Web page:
Pastor's Blog

Where Scriptures Are Engraved


We flew over Washington D.C. looking for scriptures on monuments, buildings, and anywhere we might find them. Well, by virtual simulation that is. Leaning on angled supports with manufactured wind blowing in our face, at super acceleration we sped towards some distant landmark. Descending as we approached the ever-enlarging building, we slowed slightly as we entered through the magically opening doors into the interior, entered as if we were a drone and our eyes its camera. We paused only long enough for our virtually controlled eyes to zoom in on an inscribed phrase, a painted word, or embroidered letters on the scene before us. At each stop the unseen, narrating guide would read those excerpts. Over and over this was repeated as we traveled around the city from site to site. In each case, the detail, zoomed in on and highlighted, was a scripture, portion of scripture, or language extract from scripture. Ubiquitous across our capitol city, mostly unnoticed by the bands of tourists were portions of Scripture, the Word of God. Carved in the wood of a door, chiseled into stone, embroidered into a tapestry, brushed into a painting was the Word of God. From the Capitol building, to the Lincoln Memorial, to the Washington Monument, and to the other edifices along the way we went from scripture to scripture. One example, among the many is the Washington Monument; there are many Scriptures inscribed on the memorial blocks of its walls. But, what impressed me was that on its 555’ apex, on the east side engraved in its aluminum cap are the Latin words translated, “Praise be to God.” Who ever sees it? Yet, it’s there. I was totally fascinated by all those scriptures in all those places throughout the city of our government. Two thoughts began to drown out the narrator as I struggled to keep my balance on the yawing and roller-coastering of the flight: First, those scriptures were inscribed in all those places because the Word of God was once engraved into the moral consciousness and social fabric of our nation. No more. They remain on our edifices but not in our hearts and minds. Those scriptures in our Capitol not only go unnoticed by most tourists, they are largely no longer even considered, mused, perused, or employed by those who now govern in the city and buildings we toured. Second, oh, it is nice that the Scriptures are written in so many places in our Capitol, but, how desperately we need God’s word written in our minds, engraved on our hearts, and imprinted on our souls. What if on our every thought somewhere was engraved the Word? What if somewhere imprinted in our emotions was the Word? What if stamped indelibly on our conscience was the Word? Is this not what God was instructing when He told the people of Israel, “Therefore shall ye lay up these my words in your heart and in your soul, …And ye shall teach them your children, speaking of them when thou sittest in thine house, and when thou walkest by the way, when thou liest down, and when thou risest up. And thou shalt write them upon the door posts of thine house, and upon thy gates:” (Deu 11:18-21). It is the Word that is missing. It may be engraved on our nation’s monuments, but it is missing in our thoughts, our conversations, our rationalizing, our debates, and our decision making. If a virtual tour were taken through the inside world of our lives, the inner domain of our homes, the walls of our places of worship, would we discover there God’s Word, ingrained, impressed, imprinted? What the teacher instructed his son to do with his commandments, “… write them upon the table of thine heart.” (Pro 7:3) we need done to our hearts and minds. Reliving the virtual tour as I type, I hear the words of the old hymn, “Tell me the story of Jesus, write on my heart every word…” I’m glad fragments of God’s Word are engraved on the walls of the Lincoln Memorial. But, I really need the Word engraved into the walls of my heart, embroidered in the fabric of my mind, and painted on the canvass of my soul.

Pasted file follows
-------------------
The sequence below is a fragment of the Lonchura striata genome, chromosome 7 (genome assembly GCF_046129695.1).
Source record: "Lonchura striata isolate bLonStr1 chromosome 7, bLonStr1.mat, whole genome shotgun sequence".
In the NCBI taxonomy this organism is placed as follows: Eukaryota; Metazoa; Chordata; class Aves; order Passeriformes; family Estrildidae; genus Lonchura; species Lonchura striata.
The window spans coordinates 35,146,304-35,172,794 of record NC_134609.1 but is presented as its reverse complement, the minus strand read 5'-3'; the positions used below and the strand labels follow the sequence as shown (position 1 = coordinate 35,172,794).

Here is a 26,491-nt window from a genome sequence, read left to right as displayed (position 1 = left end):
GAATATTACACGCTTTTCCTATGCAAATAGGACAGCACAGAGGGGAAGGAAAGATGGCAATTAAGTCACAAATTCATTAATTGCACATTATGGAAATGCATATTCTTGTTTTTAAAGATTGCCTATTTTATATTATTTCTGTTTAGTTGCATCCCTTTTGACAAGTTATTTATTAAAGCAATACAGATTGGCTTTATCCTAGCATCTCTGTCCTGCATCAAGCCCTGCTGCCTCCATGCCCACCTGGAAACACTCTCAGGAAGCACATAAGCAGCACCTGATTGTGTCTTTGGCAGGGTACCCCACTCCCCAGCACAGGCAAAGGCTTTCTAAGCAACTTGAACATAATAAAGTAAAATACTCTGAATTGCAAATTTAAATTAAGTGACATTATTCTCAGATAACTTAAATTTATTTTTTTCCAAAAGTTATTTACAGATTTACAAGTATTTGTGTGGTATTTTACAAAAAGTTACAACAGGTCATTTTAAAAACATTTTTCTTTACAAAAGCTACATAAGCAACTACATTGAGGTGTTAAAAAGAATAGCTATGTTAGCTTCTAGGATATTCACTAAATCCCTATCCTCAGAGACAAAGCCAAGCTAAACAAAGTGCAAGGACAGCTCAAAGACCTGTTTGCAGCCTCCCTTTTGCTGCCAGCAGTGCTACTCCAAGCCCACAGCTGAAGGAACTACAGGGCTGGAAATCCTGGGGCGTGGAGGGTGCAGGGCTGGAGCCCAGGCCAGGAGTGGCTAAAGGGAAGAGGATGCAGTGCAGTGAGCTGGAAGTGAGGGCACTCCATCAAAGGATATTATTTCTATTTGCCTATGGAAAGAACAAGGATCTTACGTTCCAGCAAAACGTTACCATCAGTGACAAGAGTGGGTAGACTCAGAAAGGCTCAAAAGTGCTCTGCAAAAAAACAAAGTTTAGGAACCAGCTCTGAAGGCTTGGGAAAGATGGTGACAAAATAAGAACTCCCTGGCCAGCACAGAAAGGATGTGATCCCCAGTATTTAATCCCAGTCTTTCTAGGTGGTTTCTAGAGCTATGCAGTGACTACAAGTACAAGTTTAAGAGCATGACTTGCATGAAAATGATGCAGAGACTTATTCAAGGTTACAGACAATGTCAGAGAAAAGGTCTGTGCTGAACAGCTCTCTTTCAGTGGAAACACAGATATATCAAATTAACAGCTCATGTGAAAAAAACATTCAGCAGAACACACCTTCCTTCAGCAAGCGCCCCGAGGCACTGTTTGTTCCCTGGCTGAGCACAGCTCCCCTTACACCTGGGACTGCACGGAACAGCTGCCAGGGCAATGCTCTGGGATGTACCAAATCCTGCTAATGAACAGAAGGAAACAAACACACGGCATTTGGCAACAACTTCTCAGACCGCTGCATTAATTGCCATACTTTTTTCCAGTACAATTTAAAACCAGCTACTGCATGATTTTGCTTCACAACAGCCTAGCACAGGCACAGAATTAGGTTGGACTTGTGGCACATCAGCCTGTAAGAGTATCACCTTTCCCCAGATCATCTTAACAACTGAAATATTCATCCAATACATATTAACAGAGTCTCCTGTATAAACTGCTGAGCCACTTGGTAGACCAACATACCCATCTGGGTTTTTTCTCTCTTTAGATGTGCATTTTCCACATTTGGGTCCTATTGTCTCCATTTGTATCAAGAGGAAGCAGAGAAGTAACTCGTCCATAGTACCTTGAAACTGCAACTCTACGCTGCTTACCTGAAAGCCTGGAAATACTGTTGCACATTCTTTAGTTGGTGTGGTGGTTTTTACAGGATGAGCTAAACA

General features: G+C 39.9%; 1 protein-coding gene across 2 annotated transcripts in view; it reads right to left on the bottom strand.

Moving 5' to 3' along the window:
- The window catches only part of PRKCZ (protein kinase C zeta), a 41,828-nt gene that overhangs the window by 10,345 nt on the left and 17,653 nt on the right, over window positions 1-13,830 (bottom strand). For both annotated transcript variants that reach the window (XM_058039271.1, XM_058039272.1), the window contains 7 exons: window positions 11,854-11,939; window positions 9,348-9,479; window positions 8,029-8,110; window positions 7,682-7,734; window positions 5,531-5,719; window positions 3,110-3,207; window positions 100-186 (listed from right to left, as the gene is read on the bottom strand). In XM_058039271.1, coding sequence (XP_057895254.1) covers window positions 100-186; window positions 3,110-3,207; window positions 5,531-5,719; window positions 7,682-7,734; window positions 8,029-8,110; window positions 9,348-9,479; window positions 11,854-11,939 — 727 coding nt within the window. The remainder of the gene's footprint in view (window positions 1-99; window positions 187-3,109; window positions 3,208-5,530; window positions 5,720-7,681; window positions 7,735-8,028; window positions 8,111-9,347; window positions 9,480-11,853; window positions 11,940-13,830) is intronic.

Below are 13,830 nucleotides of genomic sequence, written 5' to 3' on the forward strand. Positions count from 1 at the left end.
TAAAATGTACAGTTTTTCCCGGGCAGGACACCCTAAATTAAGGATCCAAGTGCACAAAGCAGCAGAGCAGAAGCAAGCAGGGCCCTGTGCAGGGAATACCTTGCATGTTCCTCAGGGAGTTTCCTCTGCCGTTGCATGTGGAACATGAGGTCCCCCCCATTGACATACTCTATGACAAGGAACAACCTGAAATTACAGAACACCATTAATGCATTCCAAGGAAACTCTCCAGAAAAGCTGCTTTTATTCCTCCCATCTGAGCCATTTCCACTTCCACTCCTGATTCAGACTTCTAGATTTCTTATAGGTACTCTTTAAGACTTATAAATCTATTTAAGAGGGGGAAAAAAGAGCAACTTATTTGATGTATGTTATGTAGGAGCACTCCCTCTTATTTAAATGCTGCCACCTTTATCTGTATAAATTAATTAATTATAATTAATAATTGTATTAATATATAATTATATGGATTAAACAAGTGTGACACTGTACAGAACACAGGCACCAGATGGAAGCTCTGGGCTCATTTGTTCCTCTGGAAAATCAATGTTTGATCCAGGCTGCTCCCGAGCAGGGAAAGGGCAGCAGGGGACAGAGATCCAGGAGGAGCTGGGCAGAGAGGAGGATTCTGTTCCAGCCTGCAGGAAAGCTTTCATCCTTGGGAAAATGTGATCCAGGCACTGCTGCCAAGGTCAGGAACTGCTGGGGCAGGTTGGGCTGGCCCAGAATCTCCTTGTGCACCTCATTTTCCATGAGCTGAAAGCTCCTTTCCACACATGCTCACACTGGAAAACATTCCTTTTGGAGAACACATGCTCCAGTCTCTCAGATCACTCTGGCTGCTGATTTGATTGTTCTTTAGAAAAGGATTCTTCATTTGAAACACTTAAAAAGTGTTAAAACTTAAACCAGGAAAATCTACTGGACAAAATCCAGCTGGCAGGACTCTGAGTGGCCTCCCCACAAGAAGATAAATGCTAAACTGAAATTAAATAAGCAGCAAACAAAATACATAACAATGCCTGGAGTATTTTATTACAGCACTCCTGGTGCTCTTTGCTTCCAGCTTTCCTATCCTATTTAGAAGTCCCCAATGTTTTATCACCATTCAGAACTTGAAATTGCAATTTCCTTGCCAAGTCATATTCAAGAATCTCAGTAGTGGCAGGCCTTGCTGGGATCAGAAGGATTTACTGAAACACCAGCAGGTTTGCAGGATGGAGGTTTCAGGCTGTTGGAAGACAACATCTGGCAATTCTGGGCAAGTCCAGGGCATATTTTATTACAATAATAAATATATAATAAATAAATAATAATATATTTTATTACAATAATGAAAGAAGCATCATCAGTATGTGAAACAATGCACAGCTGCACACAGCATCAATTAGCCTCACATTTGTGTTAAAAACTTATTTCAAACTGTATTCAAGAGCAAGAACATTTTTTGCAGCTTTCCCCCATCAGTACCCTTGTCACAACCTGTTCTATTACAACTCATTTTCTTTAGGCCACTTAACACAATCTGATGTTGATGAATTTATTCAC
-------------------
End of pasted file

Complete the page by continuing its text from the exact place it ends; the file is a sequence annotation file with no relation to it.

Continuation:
-Pastor Clifford Hurst

August 12, 2018